A Tennessee wedding venue is under fire after it backtracked on its willingness to host a commitment ceremony for a pair of gay veterans.
Anthony Wilfert and his partner, Brian Blas, of Nolensville, Tenn., thought they had found the perfect venue in Mint Springs Farm in Nashville. After a pair of employees took the couple on a tour of the property over the weekend, the Iraq war veterans said they were eager to formally book a date to celebrate their nine years together, hoping to invite family and friends to the picturesque venue. The couple say they were quite clear with the employees during the tour, explaining that the event was for the same-sex couple, and were assured that they would be welcome.
But just two days later, the venue's owner sent Wilfert an email explaining that the couple could not hold their ceremony at Mint Springs Farm, since the venue only hosts formal, legally recognized weddings.
"Unfortunately, until same-sex marriage is legal in the state of Tennessee, we cannot participate in this ceremony at our venue," read that email, viewed by Nashville's WSMV TV. "I wish we could help, I truly do, but our hands are tied in this situation."
Wilfert and Blas met while serving together at Kentucky's Fort Campbell and became a couple nine years ago. Both did tours of duty in Iraq, serving under the since-repealed "don't ask, don't tell," policy, which banned open service by LGB soldiers.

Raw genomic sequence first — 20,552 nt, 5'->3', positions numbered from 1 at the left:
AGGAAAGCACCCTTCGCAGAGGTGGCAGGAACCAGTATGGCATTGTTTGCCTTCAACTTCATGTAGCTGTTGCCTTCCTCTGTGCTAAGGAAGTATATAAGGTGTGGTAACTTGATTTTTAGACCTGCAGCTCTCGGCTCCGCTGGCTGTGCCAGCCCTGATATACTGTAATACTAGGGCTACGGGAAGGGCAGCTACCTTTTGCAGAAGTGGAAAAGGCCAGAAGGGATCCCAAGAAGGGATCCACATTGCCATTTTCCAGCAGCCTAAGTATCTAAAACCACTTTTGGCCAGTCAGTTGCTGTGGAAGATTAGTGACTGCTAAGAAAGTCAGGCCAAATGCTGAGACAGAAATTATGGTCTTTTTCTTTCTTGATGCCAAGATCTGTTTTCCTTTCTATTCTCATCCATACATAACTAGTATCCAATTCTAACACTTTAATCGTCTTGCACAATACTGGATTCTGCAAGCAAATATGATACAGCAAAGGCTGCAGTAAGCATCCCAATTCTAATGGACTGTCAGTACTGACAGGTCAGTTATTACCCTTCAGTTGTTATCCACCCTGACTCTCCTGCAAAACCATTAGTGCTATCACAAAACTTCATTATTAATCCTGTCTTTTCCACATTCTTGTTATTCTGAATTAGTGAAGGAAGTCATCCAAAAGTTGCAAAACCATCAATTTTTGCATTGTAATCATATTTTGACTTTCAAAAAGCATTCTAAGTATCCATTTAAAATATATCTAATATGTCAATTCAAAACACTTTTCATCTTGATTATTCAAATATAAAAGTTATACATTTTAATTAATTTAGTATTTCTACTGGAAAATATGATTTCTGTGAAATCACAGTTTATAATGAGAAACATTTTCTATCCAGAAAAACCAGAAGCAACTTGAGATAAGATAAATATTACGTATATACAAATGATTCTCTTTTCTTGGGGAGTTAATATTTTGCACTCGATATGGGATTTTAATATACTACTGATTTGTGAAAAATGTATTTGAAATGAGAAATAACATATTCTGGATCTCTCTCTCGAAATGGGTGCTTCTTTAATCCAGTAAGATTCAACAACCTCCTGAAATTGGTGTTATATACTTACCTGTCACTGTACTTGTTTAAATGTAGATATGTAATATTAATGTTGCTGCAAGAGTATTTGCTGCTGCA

"To have fought in the military for freedoms and liberties of all Americans, it can be quite deflating to come back and now fight a whole new set of obstacles," Wilfert told WSMV.
An owner at Mint Springs Farm told the local news network that its policy is tied to state law and noted that the refusal doesn't reflect the company's position about marriage equality.
"We are deeply sorry that a staff member of ours was unaware of our policy and truly understand the disappointment of this couple," said the statement to WSMV. "Our employee was simply trying to be helpful to this couple who visited our venue after hours."
"We only do weddings at our facility," the statement continued. "When we went into this endeavor, we knew that due to the nature of our business, this situation would arise. However, Tennessee law currently states that same-sex marriage is prohibited by the Tennessee State Constitution. Because we only host weddings, we cannot violate Tennessee law."
The couple say they will continue to look for a venue that will welcome them, regardless of the legal status of their union. Nevertheless, they were frustrated that the private, secular venue denied their request. Tennessee's existing nondiscrimination law does not cover discrimination based on sexual orientation or gender identity, but the Republican-controlled legislature recently approved a "religious freedom" bill that would mandate opportunities for religious students to express their faith in public forums before every major school gathering. The state's Republican governor has not yet indicated whether he'll sign the bill into law.
In related news out of Tennessee, a federal appeals court just invalidated the recently recognized marriages of three same-sex couples who had married in other states, then moved to Tennessee. Their lawsuit, which has yet to be scheduled for argument in the Sixth Circuit Court of Appeals, seeks to strike down Tennessee's statutory and constitutional prohibitions on marriage equality.
Watch WMSV's report below.